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Douglas R. Bennion v. Michael J. Astrue

September 10, 2012


The opinion of the court was delivered by: Honorable Ronald E. Bush U. S. Magistrate Judge


Currently pending before this Court is Defendant's Motion to Amend Judgment Under FRCP 59(e) (Docket No. 31). Having carefully reviewed the record and otherwise being fully advised, the Court enters the following Memorandum Decision and Order:


Following the February 4, 2009 hearing and the ALJ's March 25, 2009 decision denying Plaintiff's claims, on February 9, 2010, Plaintiff submitted new evidence to the Appeals Council as part of his formal Request for Review, including (1) a Functional Capacity Evaluation ("FCE") from Jay Ellis, P.T., and (2) an Independent Medical Evaluation/Opinion ("IME") from Stewart Curtis, D.O., M.P.H. (AR 4-45). On February 17, 2010, the Appeals Council denied Plaintiff's Request for Review. (AR 1-3). In its September 28, 2011 Memorandum Decision and Order relative to Plaintiff's Petition for Review (Docket No. 2), this Court questioned whether the Appeals Council evaluated the above-referenced evidence in denying Plaintiff's Request for Review and, accordingly remanded the action on this discrete issue only. See 9/28/11 MDO, pp. 18-22 (Docket No. 28) ("On remand, the Commissioner must conduct such further administrative proceedings as are necessary to determine the effect of the FCE and IME on Petitioner's [residual functional capacity] and his ability to perform any work other than his past relevant work.").

Through the at-issue Motion, Defendant argues that, in ordering that the action be remanded, the Court committed clear errors, warranting relief under FRCP 59(e). Specifically, Defendant contends that (1) the Appeals Council already considered the new evidence, (2) the new evidence was not material in any event, and (3) Plaintiff lacked good cause to obtain judicial relief based upon the new evidence. See Def.'s Mem. in Supp. of Mot. to Am., pp. 2-14 (Docket No. 32). Defendant therefore requests that the undersigned (1) enter an amended order and judgment denying Plaintiff's request for review, and (2) dismiss the case. See id. at p. 2.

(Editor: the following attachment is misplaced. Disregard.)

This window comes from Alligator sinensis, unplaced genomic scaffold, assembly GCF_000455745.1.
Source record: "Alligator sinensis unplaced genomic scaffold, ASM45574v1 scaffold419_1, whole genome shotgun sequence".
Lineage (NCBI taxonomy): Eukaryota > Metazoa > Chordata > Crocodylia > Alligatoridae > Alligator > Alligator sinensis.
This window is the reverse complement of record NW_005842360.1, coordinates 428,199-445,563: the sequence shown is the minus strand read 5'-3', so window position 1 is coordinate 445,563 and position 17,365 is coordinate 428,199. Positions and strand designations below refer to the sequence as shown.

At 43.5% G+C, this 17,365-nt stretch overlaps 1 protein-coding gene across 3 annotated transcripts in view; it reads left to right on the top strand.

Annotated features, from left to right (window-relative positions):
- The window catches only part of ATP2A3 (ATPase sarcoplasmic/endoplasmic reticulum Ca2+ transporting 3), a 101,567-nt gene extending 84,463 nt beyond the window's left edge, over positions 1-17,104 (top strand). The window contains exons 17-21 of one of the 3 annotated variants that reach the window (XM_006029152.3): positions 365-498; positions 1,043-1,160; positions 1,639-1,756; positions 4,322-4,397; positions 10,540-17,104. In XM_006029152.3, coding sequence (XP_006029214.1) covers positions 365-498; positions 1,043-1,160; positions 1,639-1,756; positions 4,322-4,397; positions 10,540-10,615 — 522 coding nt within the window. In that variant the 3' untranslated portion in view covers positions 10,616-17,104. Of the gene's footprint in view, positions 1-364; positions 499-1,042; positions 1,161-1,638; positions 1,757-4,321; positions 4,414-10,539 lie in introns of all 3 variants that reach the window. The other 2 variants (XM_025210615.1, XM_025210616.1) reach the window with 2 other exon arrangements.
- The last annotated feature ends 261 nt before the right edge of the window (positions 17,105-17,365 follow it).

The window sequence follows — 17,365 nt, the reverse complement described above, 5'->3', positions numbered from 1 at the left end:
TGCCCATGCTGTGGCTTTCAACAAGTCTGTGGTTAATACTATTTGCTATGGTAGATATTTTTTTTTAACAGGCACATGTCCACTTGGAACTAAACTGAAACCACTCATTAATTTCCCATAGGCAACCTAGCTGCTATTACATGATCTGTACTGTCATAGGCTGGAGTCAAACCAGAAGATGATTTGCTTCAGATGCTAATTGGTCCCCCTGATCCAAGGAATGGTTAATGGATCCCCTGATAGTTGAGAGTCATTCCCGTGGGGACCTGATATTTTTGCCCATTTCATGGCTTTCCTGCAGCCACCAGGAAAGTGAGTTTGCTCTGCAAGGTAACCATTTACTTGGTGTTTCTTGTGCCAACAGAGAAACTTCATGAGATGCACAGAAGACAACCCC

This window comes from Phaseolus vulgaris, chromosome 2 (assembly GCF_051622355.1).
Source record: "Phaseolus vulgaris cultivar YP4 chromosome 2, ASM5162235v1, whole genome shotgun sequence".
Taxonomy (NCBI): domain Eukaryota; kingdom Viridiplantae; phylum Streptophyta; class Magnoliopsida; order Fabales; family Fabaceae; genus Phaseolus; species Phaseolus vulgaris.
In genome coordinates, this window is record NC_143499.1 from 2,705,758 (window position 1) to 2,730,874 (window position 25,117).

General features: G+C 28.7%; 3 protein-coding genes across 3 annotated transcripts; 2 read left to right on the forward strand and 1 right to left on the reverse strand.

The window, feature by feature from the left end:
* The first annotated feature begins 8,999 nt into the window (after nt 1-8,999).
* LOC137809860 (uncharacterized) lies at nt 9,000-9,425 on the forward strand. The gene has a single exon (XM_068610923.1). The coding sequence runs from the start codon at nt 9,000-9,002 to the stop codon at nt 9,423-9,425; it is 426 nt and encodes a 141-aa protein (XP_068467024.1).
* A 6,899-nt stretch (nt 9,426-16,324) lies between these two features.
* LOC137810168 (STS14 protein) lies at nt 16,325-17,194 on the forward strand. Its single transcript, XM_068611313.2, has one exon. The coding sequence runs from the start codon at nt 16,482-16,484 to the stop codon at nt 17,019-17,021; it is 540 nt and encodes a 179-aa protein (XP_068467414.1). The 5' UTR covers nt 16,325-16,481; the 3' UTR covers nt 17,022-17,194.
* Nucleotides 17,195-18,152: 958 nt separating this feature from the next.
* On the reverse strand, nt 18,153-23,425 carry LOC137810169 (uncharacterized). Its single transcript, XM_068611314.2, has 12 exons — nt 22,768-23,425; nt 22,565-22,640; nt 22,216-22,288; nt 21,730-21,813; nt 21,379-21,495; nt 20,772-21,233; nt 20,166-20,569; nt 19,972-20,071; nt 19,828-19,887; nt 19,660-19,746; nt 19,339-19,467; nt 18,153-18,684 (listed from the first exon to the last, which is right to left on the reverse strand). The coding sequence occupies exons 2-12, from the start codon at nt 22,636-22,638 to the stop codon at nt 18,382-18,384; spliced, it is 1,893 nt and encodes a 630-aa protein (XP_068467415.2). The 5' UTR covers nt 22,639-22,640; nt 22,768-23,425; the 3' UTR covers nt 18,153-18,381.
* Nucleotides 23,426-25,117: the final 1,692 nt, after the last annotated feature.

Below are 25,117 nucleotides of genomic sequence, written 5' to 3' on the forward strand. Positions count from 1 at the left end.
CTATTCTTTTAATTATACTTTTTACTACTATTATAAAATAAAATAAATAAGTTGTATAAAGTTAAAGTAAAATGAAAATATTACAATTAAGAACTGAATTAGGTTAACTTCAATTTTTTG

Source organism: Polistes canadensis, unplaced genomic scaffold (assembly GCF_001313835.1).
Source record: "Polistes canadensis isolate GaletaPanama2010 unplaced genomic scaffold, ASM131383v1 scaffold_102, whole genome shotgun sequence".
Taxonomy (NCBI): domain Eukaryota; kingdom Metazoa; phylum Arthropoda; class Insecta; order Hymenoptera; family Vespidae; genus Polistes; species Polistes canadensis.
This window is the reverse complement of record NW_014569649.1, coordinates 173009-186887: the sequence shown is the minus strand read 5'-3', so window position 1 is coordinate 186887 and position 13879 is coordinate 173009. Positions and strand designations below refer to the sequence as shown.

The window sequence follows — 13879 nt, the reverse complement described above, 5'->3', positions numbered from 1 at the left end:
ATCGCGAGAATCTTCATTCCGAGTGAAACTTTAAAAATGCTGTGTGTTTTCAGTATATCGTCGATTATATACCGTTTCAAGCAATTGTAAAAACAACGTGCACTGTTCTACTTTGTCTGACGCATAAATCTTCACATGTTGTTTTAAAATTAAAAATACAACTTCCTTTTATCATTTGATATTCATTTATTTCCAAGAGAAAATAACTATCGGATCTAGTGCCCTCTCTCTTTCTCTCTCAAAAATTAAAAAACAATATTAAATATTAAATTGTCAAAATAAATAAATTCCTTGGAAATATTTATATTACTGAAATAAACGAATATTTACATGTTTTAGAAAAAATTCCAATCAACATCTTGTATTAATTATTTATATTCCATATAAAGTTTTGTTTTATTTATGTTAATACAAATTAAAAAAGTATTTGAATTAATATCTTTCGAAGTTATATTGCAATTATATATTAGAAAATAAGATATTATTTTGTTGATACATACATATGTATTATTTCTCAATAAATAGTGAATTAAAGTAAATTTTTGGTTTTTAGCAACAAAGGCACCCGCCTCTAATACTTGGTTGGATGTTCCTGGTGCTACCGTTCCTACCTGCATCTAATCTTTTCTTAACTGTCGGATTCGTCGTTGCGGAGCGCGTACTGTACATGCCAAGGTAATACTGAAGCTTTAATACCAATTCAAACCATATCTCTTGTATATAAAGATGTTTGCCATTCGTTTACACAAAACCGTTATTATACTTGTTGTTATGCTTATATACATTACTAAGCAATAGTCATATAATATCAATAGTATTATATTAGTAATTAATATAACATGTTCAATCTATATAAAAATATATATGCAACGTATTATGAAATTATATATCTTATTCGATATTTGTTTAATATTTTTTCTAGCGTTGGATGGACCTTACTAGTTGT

The Court understands Defendant's Motion to represent a request that the Court reconsider its September 28, 2011 Memorandum Decision and Order. "Reconsideration of a court's prior ruling under FRCP 59(e) is appropriate 'if (1) the district court is presented with newly discovered evidence, (2) the district court committed clear error or made an initial decision that was manifestly unjust, or (3) there is an intervening change in controlling law.'" Hurst v. IHC Health Servs., Inc., 2012 WL 3113214, *1 (D. Idaho 2012) (quoting S.E.C. v. Platforms Wireless Int'l Corp., 617 F.3d 1072, 1100 (9th Cir. 2010) (citation omitted)). "If the motion to reconsider does not fall within one of these three categories, it must be denied." Hurst, 2012 WL 3113214 at *1.

Here, Defendant alleges that the September 28, 2011 Memorandum Decision and Order contains "clear errors warranting relief under [FRCP] 59(e) . . . ." See Def.'s Mem. in Supp. of Mot. to Am., p. 2 (Docket No. 32). According to Defendant, clear error exists here because (1) the Appeals Counsel already considered the evidence at issue, (2) the evidence was not immaterial regardless, and (3) Plaintiff did not have good cause to obtain judicial relief, premised upon the new evidence. See id at pp. 2-14. Defendant has not met its burden.